Scientists: Stop Three-Parent Babies

Scientists are calling for the immediate regulation of fertility clinics to prevent the birth of any future gene-altered babies, the first of which was reported earlier this year.

In March, a team of fertility specialists at the Institute for Reproductive Medicine and Science of St. Barnabas, in West Orange, N.J., reported "the first case of human … genetic modification resulting in normal healthy children."

Fertility Method Creates Gene-Altered Babies

The group used a method that extracted cellular material from a donor woman's egg cell and transferred it into an infertile woman's egg. This material allowed the woman's egg to become fertile.

The donor egg contained DNA from mitochondria, little organs inside the cell that create the energy to do life's work. The group believes that problems with the mitochondria prevented the infertile women from becoming pregnant.

Mitochondria contain only about 0.03 percent of a cell's DNA, but that's enough that they can make copies of themselves when the cells divide. The other 99.97 percent of a cell's DNA comes from the nucleus and the 23 pairs of chromosomes.

The group says that transferring this mitochondrial DNA into the recipient eggs resulted in the birth of 30 babies, the first of which was born in 1997.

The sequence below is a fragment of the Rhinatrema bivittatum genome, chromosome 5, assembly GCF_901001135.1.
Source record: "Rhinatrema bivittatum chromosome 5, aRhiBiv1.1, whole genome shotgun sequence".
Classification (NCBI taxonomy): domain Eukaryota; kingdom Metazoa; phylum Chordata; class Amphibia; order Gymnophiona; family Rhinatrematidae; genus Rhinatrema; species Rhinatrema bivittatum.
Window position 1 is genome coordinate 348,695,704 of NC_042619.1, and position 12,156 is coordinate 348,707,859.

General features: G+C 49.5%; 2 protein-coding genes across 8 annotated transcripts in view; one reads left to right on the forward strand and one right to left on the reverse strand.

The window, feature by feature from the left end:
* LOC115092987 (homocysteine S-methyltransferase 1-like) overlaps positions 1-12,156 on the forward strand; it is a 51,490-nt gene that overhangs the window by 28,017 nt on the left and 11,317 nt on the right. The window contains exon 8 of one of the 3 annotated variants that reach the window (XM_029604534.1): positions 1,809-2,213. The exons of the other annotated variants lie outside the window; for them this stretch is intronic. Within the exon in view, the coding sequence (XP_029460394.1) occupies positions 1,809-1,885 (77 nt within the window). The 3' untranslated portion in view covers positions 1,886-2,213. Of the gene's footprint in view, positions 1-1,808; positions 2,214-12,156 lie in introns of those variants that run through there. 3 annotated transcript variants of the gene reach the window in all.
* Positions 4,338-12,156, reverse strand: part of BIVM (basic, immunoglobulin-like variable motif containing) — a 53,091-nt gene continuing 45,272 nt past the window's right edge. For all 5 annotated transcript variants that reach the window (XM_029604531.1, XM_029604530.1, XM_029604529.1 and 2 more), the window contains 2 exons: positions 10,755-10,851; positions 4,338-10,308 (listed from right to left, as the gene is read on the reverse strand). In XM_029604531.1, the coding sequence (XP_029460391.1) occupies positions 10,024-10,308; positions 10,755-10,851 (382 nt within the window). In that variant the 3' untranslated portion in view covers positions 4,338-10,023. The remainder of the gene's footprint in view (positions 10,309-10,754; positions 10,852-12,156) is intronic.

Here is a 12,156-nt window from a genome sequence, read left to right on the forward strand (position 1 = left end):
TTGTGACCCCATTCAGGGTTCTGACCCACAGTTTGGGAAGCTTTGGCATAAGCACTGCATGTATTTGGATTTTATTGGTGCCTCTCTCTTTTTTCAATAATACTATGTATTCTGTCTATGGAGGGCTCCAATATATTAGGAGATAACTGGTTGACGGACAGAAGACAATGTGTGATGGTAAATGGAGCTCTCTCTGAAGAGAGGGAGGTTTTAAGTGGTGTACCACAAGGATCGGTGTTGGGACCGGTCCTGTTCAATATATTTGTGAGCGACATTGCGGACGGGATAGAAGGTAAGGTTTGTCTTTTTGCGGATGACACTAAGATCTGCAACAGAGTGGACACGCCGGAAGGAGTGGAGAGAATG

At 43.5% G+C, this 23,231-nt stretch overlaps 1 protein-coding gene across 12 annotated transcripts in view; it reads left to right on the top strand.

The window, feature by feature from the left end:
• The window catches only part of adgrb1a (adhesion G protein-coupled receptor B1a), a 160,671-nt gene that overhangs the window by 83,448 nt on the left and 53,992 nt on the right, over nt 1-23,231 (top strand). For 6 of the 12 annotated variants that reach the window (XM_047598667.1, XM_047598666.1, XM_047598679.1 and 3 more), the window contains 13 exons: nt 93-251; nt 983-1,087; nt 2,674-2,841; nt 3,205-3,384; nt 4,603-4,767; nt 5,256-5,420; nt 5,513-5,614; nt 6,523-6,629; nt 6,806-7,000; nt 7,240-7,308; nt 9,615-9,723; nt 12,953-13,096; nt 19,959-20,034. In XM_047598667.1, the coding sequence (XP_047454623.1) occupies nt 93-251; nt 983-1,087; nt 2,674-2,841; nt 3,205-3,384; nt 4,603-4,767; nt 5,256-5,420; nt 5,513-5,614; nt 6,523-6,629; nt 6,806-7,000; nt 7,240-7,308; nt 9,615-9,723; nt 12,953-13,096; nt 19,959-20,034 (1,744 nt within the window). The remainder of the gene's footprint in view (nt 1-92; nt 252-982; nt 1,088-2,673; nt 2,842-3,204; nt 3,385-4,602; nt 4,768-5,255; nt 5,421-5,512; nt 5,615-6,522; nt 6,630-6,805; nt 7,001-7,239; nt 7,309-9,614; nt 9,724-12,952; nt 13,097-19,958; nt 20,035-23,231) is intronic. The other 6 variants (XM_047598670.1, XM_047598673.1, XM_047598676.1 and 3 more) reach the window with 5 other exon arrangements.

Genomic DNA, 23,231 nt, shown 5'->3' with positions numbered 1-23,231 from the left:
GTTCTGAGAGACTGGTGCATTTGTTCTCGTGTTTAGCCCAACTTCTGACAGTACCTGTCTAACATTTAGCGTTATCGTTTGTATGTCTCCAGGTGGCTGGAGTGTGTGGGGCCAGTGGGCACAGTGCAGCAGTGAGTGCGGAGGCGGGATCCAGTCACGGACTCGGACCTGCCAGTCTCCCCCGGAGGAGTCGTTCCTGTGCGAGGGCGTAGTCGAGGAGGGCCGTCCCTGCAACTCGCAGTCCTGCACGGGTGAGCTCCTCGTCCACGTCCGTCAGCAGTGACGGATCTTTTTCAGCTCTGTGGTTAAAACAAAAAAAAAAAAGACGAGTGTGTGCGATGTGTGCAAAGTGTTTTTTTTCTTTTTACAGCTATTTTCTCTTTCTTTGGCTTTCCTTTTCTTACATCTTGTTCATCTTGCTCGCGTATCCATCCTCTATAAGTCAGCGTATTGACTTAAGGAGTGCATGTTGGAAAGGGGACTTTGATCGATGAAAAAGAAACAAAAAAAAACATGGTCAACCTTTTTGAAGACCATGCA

Extra Genes From Mitochondria

In March, the group reported for the first time in the medical journal Human Reproduction that genetic tests on two babies showed they had DNA from three parents: Two babies born with this method actually had mitochondrial genes from the donor mom, as well as chromosomal genes from the mother and father.

This extra-parental mitochondrial DNA could be transferred to the next generation.

Scientists in the latest issue of the journal Science are calling for the regulation of fertility clinics to prevent this practice from continuing.

"No research or clinical application involving humans should proceed that have the direct or indirect potential to cause inheritable genetic modification in either the public or private sector," unless it is reviewed by already existing federal regulators or a new body, wrote Mark S. Frankel and Audrey Chapman.

Both authors preside over public policy programs at the American Association for the Advance of Science, which publishes Science.

The two authors warn that efforts to modify genes transmitted to future generations could bring about both a medical and social revolution.

Social and Safety Consequences of Technology

"The dilemma is that inheritable genetic modification techniques developed for normal therapeutic purposes are also likely to be suitable for genetic alterations intended to improve what are already 'normal' genes," they write.

They warn that in a market economy the division between the haves and have-nots would increase if those who could pay could add "inherited advantage to the benefits of nurture and education already enjoyed by the affluent."

Safety concerns are also paramount, the authors say. It remains unclear how future generations with such genetic changes would fare.

"We have little experience and no evidence of long-term safety of inheritable genetic modification, whether intended or inadvertent," they write.

"There has not even been public consideration of how one would proceed in determining safety across generations. We should begin establishing an oversight process now so that we can make informed and reasoned choices about the future."